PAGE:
The Alliance Française de Singapour presents A Javanese Affair – a week showcasing Indonesian culture in Singapore from 21 February to 25 February 2012. The award-winning movie “The Dancer” directed by Ifa Isfansyah will be screened on Thursday 23rd of February as part of the programme.
Sang Penari-The Dancer showing in Singapore
Sang Penari -The Dancer is based on a trilogy of books, Ronggeng Dukuh Paruk, by Ahmad Tohari. Director Ifa Isfansyah read the first two books when he was in high-school, and the story touched a chord within him, so much so that he did not hesitate for a moment when presented with the opportunity to adapt the novel into a film.
"In Indonesian cinema, not many films have been made on the subject matter of communism as seen from the eyes of the rural community. Films on the subject are always made through an urban point of view. Therefore when I was approached by the producer to direct Sang Penari, I was very happy. I re-read the first two books, and read the third book in 2008 before embarking on the project. I found the story very powerful, very important. I thought that it would be good to bring it to a larger audience", says Ifa Isfansyah, the man behind the film.
"The story itself is very complicated, it has many dimensions, many layers. There is the political aspect, the cultural aspect and there is also a love story embedded within. It was a challenge to adapt the novel into a film, because of the many layers. The team involved in the making of Sang Penari decided to make love the principal theme of the movie. We felt that it will have the most appeal among the young cinema-goers of Indonesia, since they form the majority of the audiences in Indonesian cinema,” explains Ifa.
Sang Penari is a love story that takes place in a poor Javanese village, Dukuh Paruk, in the mid 1960s. Rasus, a young military officer, is looking for the love of his life, Srintil. They are separated by the darkest period in Indonesian history. Srintil and Rasus have loved each other their whole life. But Srintil’s gift is driving them apart, when the village elders see her magical dance as a sign of the indang, a spirit that can befall only a real ronggeng. And they believe that a dancer bestowed with the indang will lead them to order and prosperity. A belief strongly embraced by Srintil, but abhorred by Rasus, because this means Srintil will never be his only. Robbed of his love, he leaves the village in desperation to become a soldier. As the country sinks into political turmoil, Rasus has to choose between his loyalty to his country and his love for Srintil. Their love is tested as they find themselves on opposite sides of history.
An international audience for The Dancer
“My favourite scene in the film is when Rasus gets together with Binsar. It is a very simple scene of the two of them talking, having dinner, establishing a relationship. It is a very strong scene, and its simplicity carries an important significance in the development of the film,” Ifa says.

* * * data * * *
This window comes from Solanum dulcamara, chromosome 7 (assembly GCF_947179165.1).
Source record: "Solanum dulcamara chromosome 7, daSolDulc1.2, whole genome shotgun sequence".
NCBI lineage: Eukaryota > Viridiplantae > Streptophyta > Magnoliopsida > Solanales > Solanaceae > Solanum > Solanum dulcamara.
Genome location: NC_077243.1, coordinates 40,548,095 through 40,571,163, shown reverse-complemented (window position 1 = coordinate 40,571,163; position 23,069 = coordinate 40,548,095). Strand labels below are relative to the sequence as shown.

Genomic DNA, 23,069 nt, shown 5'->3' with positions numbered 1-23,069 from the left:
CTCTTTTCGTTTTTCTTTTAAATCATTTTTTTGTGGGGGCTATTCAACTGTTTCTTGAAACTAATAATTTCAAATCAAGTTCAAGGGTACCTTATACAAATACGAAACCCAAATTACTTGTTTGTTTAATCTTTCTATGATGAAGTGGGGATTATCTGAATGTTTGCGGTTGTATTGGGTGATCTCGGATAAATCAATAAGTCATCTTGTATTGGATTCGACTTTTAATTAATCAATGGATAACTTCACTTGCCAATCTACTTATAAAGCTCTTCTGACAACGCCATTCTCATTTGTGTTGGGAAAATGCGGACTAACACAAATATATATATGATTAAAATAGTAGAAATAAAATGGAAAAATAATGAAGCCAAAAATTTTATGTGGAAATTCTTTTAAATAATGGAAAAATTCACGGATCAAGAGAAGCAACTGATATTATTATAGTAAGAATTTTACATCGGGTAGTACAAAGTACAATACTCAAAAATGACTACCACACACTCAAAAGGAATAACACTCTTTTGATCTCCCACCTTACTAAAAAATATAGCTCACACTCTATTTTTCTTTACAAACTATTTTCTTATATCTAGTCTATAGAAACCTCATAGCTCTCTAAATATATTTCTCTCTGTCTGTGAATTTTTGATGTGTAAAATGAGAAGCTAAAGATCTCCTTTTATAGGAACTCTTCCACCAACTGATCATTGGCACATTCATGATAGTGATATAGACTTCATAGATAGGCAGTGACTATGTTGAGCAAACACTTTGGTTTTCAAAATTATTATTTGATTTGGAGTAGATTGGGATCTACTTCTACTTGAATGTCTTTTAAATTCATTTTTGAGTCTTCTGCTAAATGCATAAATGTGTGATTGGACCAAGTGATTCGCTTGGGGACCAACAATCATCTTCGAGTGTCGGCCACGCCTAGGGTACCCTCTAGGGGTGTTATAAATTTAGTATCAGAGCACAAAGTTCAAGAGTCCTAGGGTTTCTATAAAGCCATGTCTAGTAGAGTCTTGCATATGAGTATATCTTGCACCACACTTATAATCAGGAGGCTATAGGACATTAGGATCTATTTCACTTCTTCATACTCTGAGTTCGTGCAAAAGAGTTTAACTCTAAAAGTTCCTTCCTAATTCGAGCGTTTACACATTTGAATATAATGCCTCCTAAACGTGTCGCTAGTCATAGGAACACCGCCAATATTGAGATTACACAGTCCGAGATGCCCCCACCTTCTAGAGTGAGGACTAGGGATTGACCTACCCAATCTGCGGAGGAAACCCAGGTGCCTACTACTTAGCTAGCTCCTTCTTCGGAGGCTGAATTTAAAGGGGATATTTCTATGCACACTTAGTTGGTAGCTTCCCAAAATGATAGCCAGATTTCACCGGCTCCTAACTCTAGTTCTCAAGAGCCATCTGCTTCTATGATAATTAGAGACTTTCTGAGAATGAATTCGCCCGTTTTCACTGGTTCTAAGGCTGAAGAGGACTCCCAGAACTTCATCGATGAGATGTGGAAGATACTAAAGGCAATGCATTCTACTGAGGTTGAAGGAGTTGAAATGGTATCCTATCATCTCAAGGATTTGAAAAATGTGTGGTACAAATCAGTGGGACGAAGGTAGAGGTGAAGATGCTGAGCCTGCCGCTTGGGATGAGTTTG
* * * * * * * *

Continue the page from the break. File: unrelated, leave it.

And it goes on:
Director Ifa Isfansyah attempted to cast the lead role in Banyumas, but failed after several months looking. He eventually chose a new actress, Prisia Nasution, who one year after the first meeting, came back to Ifa and convinced him with her deeper understanding of Srintil’s character.
Sang Penari was released on 10 November 2011. It played in cinemas across Indonesia for more than a month. However, Ifa says that he was disappointed with the audience turn-out. “There were less than 100 million who watched Sang Penari. I am happy that it played for so long in the cinemas, but quite let down with the number of people that went to watch the film in Indonesia. We decided to bring the film to a wider audience, an international audience. We want Sang Penari to be shown to the world,” he says.
Sang Penari was nominated for nine awards and won four Citra Awards in Festival Film Indonesia, Indonesian Academy Awards, 2011 - for Best Film, Best Director (Ifa Isfansyah), Best Leading Actress (Prisia Nasution) and Best Supporting Actress (Dewi Irawan).
On winning the Best Director Award, Ifa says, “I am of course very happy to win the award. The process of realizing the novel into a film was a long one, and all of us put a lot of energy into the film. This process has given me a higher level of creativity, set a higher standard for me to achieve for my next film. The novel Ronggeng Dukuh Paruk by Ahmad Tohari is considered to be one of Indonesia’s high literary works, and in winning the Best Film Award I am doubly happy that the novel also shares some of the limelight.”
“I am curious about the international reaction to Sang Penari. We know how the Indonesian public reacts, and I want to know what audiences in different countries, including Singapore, will think of the film…” concludes Ifa Isfansyah. Sang Penari is a co-production involving producer Shanty Harmayn’s Salto Films, the Netherlands’ Fu Works and France’s Les Petites Lumières. The €1 million film began shooting in September 2010. Private finance from Indika Pictures accounts for approximately half the budget. The film also received financial support from France’s Fonds Sud Cinéma production fund. Since its creation, the Fonds Sud Cinéma has helped more than 300 film projects. To its credit is the discovery of many new talents acknowledged by international critics and rewarded by the most prestigious festivals.